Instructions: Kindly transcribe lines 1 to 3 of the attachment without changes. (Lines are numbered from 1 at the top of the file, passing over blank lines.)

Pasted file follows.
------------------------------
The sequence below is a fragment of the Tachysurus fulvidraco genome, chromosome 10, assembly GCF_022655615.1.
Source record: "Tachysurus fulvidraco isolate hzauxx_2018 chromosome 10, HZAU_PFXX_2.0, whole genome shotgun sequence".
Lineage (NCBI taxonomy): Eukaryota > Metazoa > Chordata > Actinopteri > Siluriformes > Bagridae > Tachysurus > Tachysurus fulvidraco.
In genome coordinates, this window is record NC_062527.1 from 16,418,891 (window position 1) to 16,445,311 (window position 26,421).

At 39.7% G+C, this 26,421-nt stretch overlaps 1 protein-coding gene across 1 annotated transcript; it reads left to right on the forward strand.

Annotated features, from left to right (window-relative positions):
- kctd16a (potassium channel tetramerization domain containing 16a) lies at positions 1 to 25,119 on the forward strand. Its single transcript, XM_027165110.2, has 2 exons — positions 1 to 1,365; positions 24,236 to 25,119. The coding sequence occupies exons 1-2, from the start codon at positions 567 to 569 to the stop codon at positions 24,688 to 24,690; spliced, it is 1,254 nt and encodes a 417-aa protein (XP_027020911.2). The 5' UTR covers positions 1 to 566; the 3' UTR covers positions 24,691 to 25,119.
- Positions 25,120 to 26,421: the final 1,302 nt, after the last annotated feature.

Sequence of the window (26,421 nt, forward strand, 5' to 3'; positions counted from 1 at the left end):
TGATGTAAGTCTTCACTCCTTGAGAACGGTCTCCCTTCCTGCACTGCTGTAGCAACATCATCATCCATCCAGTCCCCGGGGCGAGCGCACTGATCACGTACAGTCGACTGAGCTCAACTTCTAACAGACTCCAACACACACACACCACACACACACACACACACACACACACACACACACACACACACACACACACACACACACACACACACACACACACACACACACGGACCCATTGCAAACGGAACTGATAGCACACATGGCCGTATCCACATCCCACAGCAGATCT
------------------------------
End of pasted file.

The sequence below is a fragment of the Tachysurus fulvidraco genome, chromosome 10, assembly GCF_022655615.1.
Source record: "Tachysurus fulvidraco isolate hzauxx_2018 chromosome 10, HZAU_PFXX_2.0, whole genome shotgun sequence".
Lineage (NCBI taxonomy): Eukaryota > Metazoa > Chordata > Actinopteri > Siluriformes > Bagridae > Tachysurus > Tachysurus fulvidraco.